We are wired to quickly detect patterns in the data we see and hear. This is a huge help to get us through the day: when our alarm clock goes off, we don’t have to puzzle over, “Now, what could that buzzer possibly mean?”

But for some people, that recognition faculty goes beyond what is useful (more…)

Lady Apostle Lands in Jail!

If I asked you “Who were the martyrs of the early church?” you would, quite properly, begin with Stephen in Acts 7; James in Acts 12; and then go on to Peter and Paul.

“Brave, godly men were early martyrs” = a right answer

But not a complete answer.

Why not? Because we all, simply by being human, look at history through our own set of lenses. Because of such “confirmation bias,” the data that confirm our expectations stand out in bold print, and the data that don’t fit into our grid fade into the background. To answer our question, may I suggest that:

“Brave, godly men and women were the early martyrs of the church” = a better answer

Christian women were singled out for persecution in a way that their Jewish and Gentile contemporaries were not.

lady-martyr

Let us first honor those Jewish women who were victims of (more…)

The Eclectic Text of the New Testament – a conspiracy against the Word?

God’s beloved Word – you’d better believe I study it daily. Yes, as a Bible teacher, since my ministry is teaching the New Testament in Spanish and English, and also from the Greek. But more fundamentally I read the Bible simply as a Christian, because it is through the reading, meditation, and obedience of God’s Word that we grow as believers. [1]

Therefore it concerns me when I read about a supposed conspiracy, made up of people who secretly despise God’s Word and are paving the way for antichrist, out to destroy the Bible and leave us in spiritual darkness. These charges are leveled against the Nestle-Aland edition of the Greek New Testament, the exact same “critical” edition I and my students read and interpret. [2]

That’s why I am impelled to read up on the so-called Alexandrian Conspiracy to ruin the Bible. If it is a real and present danger, I want to know. If it is a false alarm, then I must communicate that to you, the readers.

“Don’t destroy God’s Word! Or change it!”

My conclusion:

If the critical edition of the New Testament be treason against God’s Holy Word, then it’s the most poorly executed conspiracy in the history of Bible study.

Let’s see why. One extreme theory has it (more…)

Published in: on October 9, 2014 at 2:37 pm  Comments (20)  
Tags: , , , , , , , , , ,

‘Twas the Day after Christmas (Luke 2:8-20) – Part II

In the first part of this blog, we saw how the shepherds heard the angels’ message, saw the Christ child and went out to proclaim what they had seen. We too should pass on the entire gospel message, not just parts of it. But there is a second application for the Christian, one that pushes us past superficial application of Luke’s gospel:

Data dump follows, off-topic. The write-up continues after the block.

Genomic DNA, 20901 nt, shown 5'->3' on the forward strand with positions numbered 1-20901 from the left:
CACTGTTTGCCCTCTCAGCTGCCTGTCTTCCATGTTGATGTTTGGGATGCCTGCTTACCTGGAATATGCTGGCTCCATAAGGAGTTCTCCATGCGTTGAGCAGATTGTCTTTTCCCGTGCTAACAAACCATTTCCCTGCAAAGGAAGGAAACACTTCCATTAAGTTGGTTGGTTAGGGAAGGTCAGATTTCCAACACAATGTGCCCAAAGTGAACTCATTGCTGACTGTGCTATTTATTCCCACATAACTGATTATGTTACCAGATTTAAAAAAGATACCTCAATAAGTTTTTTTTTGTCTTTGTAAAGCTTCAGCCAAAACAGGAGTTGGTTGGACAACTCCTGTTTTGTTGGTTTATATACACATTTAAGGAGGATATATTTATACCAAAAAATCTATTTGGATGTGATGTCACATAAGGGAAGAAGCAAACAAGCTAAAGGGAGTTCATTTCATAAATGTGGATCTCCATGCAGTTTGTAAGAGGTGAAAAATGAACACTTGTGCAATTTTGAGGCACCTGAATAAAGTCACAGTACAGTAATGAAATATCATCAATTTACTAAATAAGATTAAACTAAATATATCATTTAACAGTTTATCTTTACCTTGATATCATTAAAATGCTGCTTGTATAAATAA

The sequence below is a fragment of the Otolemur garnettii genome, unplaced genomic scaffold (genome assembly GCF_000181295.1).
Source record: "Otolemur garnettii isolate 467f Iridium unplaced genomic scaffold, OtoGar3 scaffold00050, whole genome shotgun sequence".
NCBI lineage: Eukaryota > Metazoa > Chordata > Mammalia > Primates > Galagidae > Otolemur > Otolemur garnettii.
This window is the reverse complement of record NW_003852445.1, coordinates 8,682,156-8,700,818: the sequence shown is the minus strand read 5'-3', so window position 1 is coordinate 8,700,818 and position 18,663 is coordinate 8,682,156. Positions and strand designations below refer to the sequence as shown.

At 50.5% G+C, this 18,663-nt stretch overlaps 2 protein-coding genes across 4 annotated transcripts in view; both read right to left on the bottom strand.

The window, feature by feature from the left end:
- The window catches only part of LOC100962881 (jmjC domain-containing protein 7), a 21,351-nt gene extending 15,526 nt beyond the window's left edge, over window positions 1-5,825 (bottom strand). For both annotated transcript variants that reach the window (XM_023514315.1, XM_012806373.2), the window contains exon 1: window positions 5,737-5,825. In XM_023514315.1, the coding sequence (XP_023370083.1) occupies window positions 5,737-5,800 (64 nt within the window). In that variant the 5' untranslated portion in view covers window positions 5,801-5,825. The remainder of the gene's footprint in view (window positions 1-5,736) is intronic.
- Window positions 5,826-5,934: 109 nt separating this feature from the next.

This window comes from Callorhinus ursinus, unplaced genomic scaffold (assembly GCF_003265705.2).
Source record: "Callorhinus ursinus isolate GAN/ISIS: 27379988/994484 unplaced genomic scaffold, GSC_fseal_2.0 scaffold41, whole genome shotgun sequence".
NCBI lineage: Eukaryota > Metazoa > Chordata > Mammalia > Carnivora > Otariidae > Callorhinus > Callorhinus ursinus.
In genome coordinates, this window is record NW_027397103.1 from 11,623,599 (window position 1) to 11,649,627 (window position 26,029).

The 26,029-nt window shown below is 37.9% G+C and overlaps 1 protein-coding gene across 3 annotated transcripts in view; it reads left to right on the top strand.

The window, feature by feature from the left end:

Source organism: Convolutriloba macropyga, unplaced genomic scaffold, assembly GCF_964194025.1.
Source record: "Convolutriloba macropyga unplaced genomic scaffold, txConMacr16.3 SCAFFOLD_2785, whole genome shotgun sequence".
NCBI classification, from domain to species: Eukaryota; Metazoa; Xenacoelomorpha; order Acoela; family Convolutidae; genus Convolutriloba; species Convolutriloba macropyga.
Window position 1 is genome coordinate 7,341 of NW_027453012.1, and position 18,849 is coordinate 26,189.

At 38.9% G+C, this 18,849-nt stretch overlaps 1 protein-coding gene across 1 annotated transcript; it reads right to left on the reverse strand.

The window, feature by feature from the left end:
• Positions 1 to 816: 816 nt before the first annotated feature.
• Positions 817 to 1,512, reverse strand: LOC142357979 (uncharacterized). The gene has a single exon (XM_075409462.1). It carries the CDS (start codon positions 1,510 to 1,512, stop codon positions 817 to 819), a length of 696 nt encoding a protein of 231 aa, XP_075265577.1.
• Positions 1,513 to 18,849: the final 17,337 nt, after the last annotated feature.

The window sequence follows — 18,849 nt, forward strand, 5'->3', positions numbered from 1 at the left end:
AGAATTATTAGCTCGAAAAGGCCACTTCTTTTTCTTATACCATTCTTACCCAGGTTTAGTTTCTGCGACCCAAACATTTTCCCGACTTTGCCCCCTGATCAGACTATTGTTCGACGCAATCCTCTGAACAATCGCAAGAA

II. We should tell the message in a way that will be understood

In this case, we will not simply imitate what the shepherds did, but will honor their spirit and intention. Please notice that the shepherds were Jewish, and the people they told about Jesus would also have been Jewish. In fact, the angel spoke in terms that a Jewish person would have understood, using words like city of David, a Savior, Christ, the Lord, “Glory to God in the highest”.

Let’s play a game of “what if.” As far as we know, the shepherds did not speak to non-Jews, that is, gentiles. If the gentiles had heard the same message in the same language they would have understood it very differently than the Jews did. For example, “Savior” was one of the titles used by the Roman emperor – Caesar Augustus was “Savior” of the world, the one who brought it peace. “Christ” means “the Anointed One,” that is, a royal figure. The pagans also applied the terms “lord” and “god” to their idols. This means that if gentiles had accidently heard their message, they would not have heard it the way it was intended. To them it would have come across as badly distorted: “A new king has been born, he is a divine offspring of the Greek god Zeus, may Zeus be highly praised!”

If you and I are not speaking to people just like us, with our background, they will likely misunderstand us. Whose job is it to make him- or herself understood? One fundamental rule of communication is that it is the speaker, the person who is trying to communicate a message, who is responsible to make the message understandable. One of the things we do when someone doesn’t speak English is we speak louder, under the assumption that the message will get through with higher volume. Christians do the same thing, with equally poor results. (more…)

‘Twas the Day after Christmas (Luke 2:8-20) – Part I

Burned into our memory is the fact that the shepherds saw the angels, went to Bethlehem and worshiped the baby Jesus. All the Nativity displays end that way, with the shepherds fixed in place. But in fact, Christmas day was the very beginning of the shepherds’ story, since they rushed right out and began to tell others what they had seen.

We read Luke’s gospel and see what the shepherds did – but what do we do to wrap up the Christmas season?

  • We measure the diagonal on the wide-screen TVs,
  • We rush out to spend our Christmas money.
  • We Facebook our friends about going on diets to work off the eggnog.
  • We return the gifts we didn’t like, plot to regift others in 2012, or wonder whether we should wait two years to regift, to make sure memories will have faded.
  • We haul the tree to the curb, because they won’t let you burn it.
  • We buy the discount wrapping paper and ribbon and store them away until next time.

The shepherds’ spiritual career began on Christmas. (more…)

Mary’s Magnificat, Luke 1

By Gary Shogren, Seminario ESEPA, San José, Costa Rica
 
One day in January before sunrise, about 4 in the morning, while our neighborhood is totally quiet, we’re going to hear people out in the street. Our bedroom overlooks the sidewalk, so they’ll probably wake us up. They’ll draw near our house, go under our window and then pass by to walk up and down the streets, talking as they go. Pretty soon we’ll make out that they’re praying the Hail Mary:
The leader will say: Dios te salve María, llena de gracia, el Señor está contigo, bendita eres entre las mujeres y bendito el fruto de tu vientre, Jesús.
The group will respond: Santa María, madre de Dios, ruega por nosotros pecadores, ahora y en la hora de nuestra muerte.

They’ll be dedicating our neighborhood to the Virgin Mary for the year 2010. (more…)